"So, we wanted to learn more -- what is the genetic and molecular 'fingerprint' of this aggressive subset of prostate tumor"" Dr. Rubin says.
Answering that question required the analysis of 455 prostate cancer samples from trials in Sweden and the United States that were conducted as far back as the mid-1970s.
"These samples were placed in fixative and not frozen, so we needed new methods of retrieving the genetic information," Dr. Rubin says. To do so, his team led by co-lead authors Dr. Sunita Setlur and Dr. Kirsten Mertz developed an innovative technology for effectively "reading" the gene transcription profiles hidden in the samples.
"That led us to perform the largest gene-expression microarray analysis yet conducted in prostate cancer research, amassing information on more than 6,000 genes," Dr. Rubin says. "This allowed us to obtain a robust, 87-gene expression 'signature' that distinguishes fusion-positive TMPRSS2-ERG cancers from other prostate malignancies."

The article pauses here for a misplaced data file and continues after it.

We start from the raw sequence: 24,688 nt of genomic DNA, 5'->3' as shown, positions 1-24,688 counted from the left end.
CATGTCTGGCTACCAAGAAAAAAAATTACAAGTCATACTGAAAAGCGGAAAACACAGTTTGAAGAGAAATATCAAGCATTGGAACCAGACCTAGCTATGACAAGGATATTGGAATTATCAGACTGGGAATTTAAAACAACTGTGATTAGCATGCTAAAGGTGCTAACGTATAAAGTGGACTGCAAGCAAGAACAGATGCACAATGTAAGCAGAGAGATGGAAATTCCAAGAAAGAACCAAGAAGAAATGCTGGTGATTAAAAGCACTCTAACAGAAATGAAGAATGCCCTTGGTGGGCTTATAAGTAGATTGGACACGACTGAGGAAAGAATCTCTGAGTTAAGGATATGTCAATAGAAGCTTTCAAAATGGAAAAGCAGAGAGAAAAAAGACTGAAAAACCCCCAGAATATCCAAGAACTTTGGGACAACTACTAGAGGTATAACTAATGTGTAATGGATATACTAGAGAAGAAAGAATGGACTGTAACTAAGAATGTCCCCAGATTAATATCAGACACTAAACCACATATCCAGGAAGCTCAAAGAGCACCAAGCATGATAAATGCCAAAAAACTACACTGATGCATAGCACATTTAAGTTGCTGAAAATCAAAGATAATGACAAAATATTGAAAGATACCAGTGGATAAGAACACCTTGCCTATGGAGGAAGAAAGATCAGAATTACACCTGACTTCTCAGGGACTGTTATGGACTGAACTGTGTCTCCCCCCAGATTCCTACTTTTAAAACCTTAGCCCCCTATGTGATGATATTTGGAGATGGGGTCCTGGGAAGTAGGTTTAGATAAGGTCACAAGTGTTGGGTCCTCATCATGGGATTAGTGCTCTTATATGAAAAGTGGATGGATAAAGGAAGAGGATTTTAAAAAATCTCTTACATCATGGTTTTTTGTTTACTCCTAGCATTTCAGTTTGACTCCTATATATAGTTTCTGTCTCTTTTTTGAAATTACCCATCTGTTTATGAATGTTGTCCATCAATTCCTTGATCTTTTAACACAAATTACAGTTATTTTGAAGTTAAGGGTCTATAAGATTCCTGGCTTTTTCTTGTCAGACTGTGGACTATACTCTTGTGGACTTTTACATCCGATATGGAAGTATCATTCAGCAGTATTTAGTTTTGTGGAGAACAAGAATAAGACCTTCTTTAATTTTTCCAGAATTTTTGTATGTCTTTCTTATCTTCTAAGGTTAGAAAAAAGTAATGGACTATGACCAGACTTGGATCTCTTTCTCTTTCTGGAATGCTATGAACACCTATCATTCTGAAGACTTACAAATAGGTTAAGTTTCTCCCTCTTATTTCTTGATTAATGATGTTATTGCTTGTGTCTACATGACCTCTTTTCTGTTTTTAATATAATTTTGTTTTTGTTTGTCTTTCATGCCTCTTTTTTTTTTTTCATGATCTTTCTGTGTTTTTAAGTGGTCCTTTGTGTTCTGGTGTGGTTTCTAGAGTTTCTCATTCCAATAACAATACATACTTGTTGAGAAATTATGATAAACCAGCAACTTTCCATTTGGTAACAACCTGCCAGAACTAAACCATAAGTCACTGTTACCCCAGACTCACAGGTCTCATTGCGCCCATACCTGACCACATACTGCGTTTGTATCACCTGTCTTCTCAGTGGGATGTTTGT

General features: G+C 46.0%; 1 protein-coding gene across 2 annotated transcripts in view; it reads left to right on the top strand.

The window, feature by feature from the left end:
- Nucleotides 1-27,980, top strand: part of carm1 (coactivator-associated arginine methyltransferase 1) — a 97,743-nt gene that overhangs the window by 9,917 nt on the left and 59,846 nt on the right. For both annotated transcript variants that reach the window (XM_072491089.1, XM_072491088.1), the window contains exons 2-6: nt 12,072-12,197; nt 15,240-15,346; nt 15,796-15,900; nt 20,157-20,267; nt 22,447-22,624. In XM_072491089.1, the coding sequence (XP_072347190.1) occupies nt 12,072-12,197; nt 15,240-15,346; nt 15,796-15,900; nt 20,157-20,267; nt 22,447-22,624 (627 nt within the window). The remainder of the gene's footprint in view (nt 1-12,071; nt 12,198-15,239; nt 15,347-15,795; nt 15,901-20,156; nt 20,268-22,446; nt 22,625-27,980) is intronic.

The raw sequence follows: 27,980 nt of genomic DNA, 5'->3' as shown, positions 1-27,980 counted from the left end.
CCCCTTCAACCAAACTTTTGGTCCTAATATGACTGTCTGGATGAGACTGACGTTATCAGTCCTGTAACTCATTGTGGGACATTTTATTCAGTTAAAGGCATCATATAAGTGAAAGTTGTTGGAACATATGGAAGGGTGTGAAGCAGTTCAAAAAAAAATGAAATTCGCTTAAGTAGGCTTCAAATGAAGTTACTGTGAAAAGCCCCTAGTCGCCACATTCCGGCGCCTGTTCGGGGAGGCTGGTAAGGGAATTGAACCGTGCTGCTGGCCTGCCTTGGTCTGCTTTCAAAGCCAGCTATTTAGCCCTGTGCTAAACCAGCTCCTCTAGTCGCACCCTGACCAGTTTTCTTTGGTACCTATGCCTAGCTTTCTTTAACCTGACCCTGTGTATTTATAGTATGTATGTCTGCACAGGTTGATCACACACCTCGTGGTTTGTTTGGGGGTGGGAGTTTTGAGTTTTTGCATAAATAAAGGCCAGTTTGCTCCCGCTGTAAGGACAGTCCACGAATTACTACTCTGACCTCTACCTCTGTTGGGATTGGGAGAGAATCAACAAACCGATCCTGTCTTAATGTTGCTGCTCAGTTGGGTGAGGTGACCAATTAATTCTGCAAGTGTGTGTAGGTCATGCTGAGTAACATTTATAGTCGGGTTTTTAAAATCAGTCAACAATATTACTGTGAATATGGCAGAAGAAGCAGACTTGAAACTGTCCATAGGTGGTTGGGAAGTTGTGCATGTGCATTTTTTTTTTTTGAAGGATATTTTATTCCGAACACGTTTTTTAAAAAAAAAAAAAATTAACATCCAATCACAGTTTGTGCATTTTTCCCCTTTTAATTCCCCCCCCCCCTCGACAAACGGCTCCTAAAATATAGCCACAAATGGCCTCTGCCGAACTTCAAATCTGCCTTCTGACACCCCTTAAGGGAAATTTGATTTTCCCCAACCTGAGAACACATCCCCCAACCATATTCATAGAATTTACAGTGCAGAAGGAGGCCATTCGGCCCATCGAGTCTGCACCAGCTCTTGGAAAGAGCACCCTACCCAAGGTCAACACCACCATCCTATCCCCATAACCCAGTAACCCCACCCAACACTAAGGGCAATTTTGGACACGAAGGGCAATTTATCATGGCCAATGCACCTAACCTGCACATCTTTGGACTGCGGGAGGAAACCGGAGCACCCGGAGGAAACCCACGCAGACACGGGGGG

A close analysis of the signature yielded a surprise: that estrogen-dependent molecular pathways appear to play a crucial role in regulating (and encouraging) this aggressive subset of prostate cancer.
While estrogen is typically thought of as a "female" hormone, men produce it as well.
"Now, we show for the first time that this natural estrogen can stimulate the production of the cancer-linked TMPRSS2-ERG transcript, via the estrogen receptor (ER)-alpha and ER-beta. These receptors are found on the surface of some prostate cancer cells," Dr. Rubin explains.
The finding could have implications for prostate cancer research, including drug development. According to Dr. Rubin, "We now believe that agents that dampen estrogen activity (ER-beta antagonists) could inhibit fusion-posit
|Contact: Andrew Klein|
New York- Presbyterian Hospital/Weill Cornell Medical Center/Weill Cornell Medical College